The One Type Of Clothing You Should Be Washing Separately Above All Others
Your grandparents did it, and your parents taught you to do it, but now you're wondering if presorting laundry is a tradition you want to pass down to future generations. Proponents of commingling clothes maintain there's no reason to separate whites and colors today with the myriad of advances made to laundry detergent and washing machines. Granted, tossing all your dirty laundry in the same load won't threaten your health; however, doing so may harm the clothes you wear while trying to stay healthy. Trendy, moisture-wicking activewear that helps you look good while working out should still be washed separately to avoid compromising the fabric's integrity, causing unwanted shrinkage, and reducing its lifespan.
Looking stylish while sweating has become all the rage these days. No more showing up to the gym sporting a ratty cotton tee and a pair of cutoff sweats. Rather, high-performance activewear that combines function and fashion is considered an exercise staple due in large part to the versatility of its fabric.
Nearly all sportswear features synthetic fibers, including spandex, nylon, and polyester. The materials help make leggings, sports bras, and yoga pants stretchy, breathable, lightweight, and wrinkle-free; in other words, the ideal medium to don during a major sweat session. And when it comes to washing off built-up perspiration and other bodily fluids absorbed by athletic wear, it stands to reason you'd instinctively toss your sportswear in the washing machine with other heavily soiled clothes that require hot water and heavy agitation, but doing so would be a bad idea.
It's often said the one thing that nearly everyone gets wrong while doing laundry is failing to separate clothing by color, fabric type, or soil level. Regardless of how stringent you are in sorting each and every dirty item, when it comes to high-performance activewear, it's critical you clean it on its own. When you wash delicate sportswear with heavy and abrasive items like towels, jeans, or sweatshirts, you increase the risk of the garment stretching or losing its shape in the agitation process. In addition, nylon and spandex are magnets for lint, so washing them with a fleece hoodie or terry cloth robe can cause excessive pilling.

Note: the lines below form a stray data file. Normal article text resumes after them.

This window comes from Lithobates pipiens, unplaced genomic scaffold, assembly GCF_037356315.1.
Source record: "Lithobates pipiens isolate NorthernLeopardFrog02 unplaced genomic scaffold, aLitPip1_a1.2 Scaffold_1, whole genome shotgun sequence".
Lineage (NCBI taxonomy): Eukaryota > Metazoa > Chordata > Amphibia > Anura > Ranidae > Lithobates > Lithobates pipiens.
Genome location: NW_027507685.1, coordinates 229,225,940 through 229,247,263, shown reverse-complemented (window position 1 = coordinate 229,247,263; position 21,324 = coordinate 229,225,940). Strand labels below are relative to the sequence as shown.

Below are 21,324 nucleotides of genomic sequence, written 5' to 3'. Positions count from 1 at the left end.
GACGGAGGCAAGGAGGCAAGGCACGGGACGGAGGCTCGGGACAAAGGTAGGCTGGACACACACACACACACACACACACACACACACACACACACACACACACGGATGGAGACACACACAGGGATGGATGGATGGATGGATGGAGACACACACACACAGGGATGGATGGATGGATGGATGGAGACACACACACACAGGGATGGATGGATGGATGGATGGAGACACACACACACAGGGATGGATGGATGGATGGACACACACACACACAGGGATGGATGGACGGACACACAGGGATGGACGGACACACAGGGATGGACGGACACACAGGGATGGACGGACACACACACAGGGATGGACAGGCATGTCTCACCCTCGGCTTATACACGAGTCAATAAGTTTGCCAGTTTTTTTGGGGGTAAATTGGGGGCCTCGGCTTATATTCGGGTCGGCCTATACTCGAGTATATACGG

If you don't regularly presort laundry, make the exception when it comes to high-performance activewear, as you want to avoid bathing its specially treated fabric in hot water. High temperatures can shrink and distort the shape of your favorite sportswear by altering its elasticity. Additionally, high heat can fade the fabric's color, over time replacing it with a dull hue.
Likewise, excessive heat from the dryer can weaken athletic wear's synthetic fibers, reducing its durability and longevity. And as much as you may be revolted by the nasty smells rising from your pile of dirty workout clothes, refrain from fighting the funk by dousing sportswear in fabric softener. High-tech fabrics that feature water-resistant or moisture-wicking powers can lose their effectiveness as fabric softeners leave behind a coating that interferes with absorption properties.
Taking a few extra steps when washing activewear will go a long way to keeping it in tip-top shape so you can look cool during hot yoga. Start by checking the care labels; most synthetic fibers are machine washable as long as you use cold water and a delicate wash setting. Next, you'll want to turn the clothing items inside out. Doing so will allow the side of the garment that's absorbed the most sweat to receive maximum exposure to water and detergent.
Be sure to control the amount of soap used. While it may seem counterintuitive to limit detergent quantity on athletic wear that has been showered in sweat and stink, too much laundry soap will create a layer of soap residue that'll trap in odors and bacteria rather than rinsing them away. If you're concerned about getting particularly offensive-smelling activewear fresh, consider pre-soaking your items in a vinegar-and-water solution. Simply combine ½ cup of vinegar with water in a sink or large container, add in the dirty items, and soak for at least 30 minutes before adding the garments to the washing machine. Another option is to use laundry detergent specially designed for high-performance athletic wear, such as HEX Performance or Tide Sport.
Finally, skip the dryer and line dry activewear instead. Alternatively, you can lay items flat on a drying rack. However, if you're in a rush and the care label permits, you may place activewear in the dryer on the lowest heat setting.